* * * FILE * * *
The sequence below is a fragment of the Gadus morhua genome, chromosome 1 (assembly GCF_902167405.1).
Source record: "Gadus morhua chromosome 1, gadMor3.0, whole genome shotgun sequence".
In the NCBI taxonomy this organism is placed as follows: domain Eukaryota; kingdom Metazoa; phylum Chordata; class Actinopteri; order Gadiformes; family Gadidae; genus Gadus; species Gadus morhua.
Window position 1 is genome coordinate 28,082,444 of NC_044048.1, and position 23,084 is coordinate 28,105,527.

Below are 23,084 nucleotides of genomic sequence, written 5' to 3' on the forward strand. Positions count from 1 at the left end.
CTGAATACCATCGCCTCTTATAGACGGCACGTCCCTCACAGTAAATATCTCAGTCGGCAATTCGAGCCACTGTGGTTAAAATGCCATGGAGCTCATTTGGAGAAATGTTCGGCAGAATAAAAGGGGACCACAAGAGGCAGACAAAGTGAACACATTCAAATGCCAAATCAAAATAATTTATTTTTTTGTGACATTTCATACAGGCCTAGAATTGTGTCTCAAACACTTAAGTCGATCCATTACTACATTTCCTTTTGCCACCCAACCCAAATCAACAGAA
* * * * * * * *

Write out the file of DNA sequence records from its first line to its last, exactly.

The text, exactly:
The sequence below is a fragment of the Gadus morhua genome, chromosome 1 (assembly GCF_902167405.1).
Source record: "Gadus morhua chromosome 1, gadMor3.0, whole genome shotgun sequence".
In the NCBI taxonomy this organism is placed as follows: domain Eukaryota; kingdom Metazoa; phylum Chordata; class Actinopteri; order Gadiformes; family Gadidae; genus Gadus; species Gadus morhua.
Window position 1 is genome coordinate 28,082,444 of NC_044048.1, and position 23,084 is coordinate 28,105,527.

Below are 23,084 nucleotides of genomic sequence, written 5' to 3' on the forward strand. Positions count from 1 at the left end.
CTGAATACCATCGCCTCTTATAGACGGCACGTCCCTCACAGTAAATATCTCAGTCGGCAATTCGAGCCACTGTGGTTAAAATGCCATGGAGCTCATTTGGAGAAATGTTCGGCAGAATAAAAGGGGACCACAAGAGGCAGACAAAGTGAACACATTCAAATGCCAAATCAAAATAATTTATTTTTTTGTGACATTTCATACAGGCCTAGAATTGTGTCTCAAACACTTAAGTCGATCCATTACTACATTTCCTTTTGCCACCCAACCCAAATCAACAGAA